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CSII in Type 1 Diabetes: Diet, Quality of Life & Cardiometabolic Risks - A Longitudinal Study

The safety and scientific validity of this study is the responsibility of the study sponsor and investigators. Listing a study does not mean it has been evaluated by the U.S. Federal Government. Read our disclaimer for details. Identifier: NCT02258932
Recruitment Status : Completed
First Posted : October 8, 2014
Last Update Posted : February 19, 2016
Liverpool University Hospitals NHS Foundation Trust
Information provided by (Responsible Party):
Mr Richard Webb, Liverpool John Moores University

Brief Summary:
Glycaemic control is an important aspect of Type 1 diabetes (T1D) management for diabetologists and patients alike. Evidence suggests continuous subcutaneous insulin infusion (CSII) is an effective method of achieving this. Among the advantages of CSII is the opportunity for patients to potentially discard relatively inflexible mealtimes and carbohydrate requirements imposed by other regimes such as multiple daily injections (MDI). There are also reported improvements in quality of life. Furthermore, in patients with good glycaemic control, such as those often assisted by CSII, various qualitative atherogenic lipid abnormalities may exist, despite the presence of a normal quantitative lipid profile; potentially leading to increased cardiometabolic risks. Literature examining the eating behaviours, quality of life and cardiometabolic risks of CSII patients over time after commencement of the therapy is sparse, frequently dated and worthy of further research.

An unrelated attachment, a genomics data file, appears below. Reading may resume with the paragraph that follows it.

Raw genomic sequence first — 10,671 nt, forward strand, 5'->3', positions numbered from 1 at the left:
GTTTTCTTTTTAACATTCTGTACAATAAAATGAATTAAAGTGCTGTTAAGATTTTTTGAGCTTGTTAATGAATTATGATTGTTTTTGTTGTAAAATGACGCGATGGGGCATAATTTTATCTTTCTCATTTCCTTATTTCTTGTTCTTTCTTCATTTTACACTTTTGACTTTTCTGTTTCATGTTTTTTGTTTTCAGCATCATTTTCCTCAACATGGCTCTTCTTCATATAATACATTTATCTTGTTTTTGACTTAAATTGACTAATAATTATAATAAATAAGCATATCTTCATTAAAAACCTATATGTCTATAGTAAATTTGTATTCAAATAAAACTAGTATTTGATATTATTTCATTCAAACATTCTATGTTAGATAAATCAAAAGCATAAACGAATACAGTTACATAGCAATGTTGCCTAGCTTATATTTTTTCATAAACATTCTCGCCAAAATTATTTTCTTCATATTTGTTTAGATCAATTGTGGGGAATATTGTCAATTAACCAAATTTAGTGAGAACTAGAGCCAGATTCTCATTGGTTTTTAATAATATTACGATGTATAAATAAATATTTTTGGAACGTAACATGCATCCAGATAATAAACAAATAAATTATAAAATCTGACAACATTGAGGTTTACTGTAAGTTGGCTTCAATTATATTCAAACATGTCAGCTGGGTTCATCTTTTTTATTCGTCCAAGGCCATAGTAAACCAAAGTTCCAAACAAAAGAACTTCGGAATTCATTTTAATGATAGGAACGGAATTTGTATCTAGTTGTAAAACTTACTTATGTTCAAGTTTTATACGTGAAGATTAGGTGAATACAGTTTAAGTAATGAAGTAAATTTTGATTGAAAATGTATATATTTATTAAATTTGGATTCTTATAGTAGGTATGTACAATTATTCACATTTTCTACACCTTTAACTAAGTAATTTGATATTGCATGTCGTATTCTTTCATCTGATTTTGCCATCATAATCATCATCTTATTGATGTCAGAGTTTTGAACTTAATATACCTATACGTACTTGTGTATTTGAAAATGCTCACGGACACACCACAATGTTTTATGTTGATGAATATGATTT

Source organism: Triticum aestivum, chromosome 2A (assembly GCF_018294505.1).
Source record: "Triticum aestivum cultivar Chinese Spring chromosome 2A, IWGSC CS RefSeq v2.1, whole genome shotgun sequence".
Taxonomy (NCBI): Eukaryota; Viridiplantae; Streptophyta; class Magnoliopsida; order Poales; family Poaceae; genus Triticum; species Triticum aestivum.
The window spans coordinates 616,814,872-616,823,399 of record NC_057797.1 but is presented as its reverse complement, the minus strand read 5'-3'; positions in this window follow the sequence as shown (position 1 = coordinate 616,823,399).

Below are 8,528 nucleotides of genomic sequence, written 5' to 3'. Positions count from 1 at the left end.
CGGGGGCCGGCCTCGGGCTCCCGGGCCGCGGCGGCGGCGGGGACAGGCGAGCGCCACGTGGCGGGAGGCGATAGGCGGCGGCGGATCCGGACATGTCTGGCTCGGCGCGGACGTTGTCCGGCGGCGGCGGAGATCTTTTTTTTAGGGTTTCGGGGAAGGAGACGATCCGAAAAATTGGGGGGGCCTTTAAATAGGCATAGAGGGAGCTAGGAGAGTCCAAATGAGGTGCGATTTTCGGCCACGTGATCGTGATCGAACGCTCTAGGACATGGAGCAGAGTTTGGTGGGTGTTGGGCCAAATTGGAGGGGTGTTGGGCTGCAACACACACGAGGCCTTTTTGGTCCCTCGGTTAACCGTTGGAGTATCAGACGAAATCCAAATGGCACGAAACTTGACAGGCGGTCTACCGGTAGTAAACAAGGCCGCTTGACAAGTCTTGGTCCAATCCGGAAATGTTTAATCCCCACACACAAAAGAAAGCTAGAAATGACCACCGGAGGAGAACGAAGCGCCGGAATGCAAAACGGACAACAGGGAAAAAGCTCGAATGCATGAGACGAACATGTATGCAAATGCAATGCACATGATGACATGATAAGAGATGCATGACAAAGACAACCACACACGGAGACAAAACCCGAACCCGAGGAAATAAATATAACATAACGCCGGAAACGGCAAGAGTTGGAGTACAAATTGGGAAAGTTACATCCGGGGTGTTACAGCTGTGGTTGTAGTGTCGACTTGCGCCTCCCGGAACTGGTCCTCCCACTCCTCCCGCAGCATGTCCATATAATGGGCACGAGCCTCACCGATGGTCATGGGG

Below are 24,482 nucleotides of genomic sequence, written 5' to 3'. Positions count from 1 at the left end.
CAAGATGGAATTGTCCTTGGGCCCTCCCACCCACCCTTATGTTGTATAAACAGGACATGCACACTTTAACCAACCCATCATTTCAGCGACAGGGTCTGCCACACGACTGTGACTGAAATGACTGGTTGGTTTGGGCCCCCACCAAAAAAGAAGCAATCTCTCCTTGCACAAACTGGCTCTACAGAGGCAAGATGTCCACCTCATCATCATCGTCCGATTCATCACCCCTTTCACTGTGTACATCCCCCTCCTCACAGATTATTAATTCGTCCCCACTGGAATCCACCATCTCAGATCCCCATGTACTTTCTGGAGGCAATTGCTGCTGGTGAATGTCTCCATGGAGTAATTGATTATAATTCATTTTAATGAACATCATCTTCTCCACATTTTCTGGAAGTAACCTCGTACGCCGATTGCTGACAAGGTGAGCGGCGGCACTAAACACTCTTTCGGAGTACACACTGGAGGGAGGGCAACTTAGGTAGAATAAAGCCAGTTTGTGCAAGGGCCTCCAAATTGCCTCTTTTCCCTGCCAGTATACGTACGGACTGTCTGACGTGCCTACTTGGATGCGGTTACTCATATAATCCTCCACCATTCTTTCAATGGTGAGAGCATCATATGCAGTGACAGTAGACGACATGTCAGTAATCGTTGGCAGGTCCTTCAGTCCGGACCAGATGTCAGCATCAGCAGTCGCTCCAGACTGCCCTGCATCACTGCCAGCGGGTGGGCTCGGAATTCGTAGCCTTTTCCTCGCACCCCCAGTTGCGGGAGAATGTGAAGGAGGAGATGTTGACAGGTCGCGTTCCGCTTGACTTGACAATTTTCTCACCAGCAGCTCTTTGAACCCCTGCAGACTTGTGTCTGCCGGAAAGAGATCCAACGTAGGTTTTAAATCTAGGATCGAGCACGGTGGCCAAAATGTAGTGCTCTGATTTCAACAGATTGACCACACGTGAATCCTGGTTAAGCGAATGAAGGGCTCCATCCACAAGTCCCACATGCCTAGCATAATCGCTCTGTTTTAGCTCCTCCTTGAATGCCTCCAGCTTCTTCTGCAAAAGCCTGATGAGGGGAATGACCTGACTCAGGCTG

Condition or disease
Type 1 Diabetes

Detailed Description:

Continuous subcutaneous insulin infusion (CSII) is a therapy for patients with Type-1 diabetes mellitus involving insulin administration via electronic pump. CSII has been shown to reduce HbA1c levels and improve blood sugar control and the continuous, unobtrusive insulin delivery may potentially allow patients increased dietary flexibility and quality of life. However, despite these claims longitudinal investigatory literature is sparse. This study will clarify whether adult CSII patients experience eating behaviour and quality of life alterations over time after commencement of the therapy. This is important as changes may be associated with cardiometabolic risk variations; which will also be investigated.

Participants will comprise of a convenience sample of adults with Type-1 diabetes invited from diabetes clinics at the Royal Liverpool University Hospital who are due to commence CSII.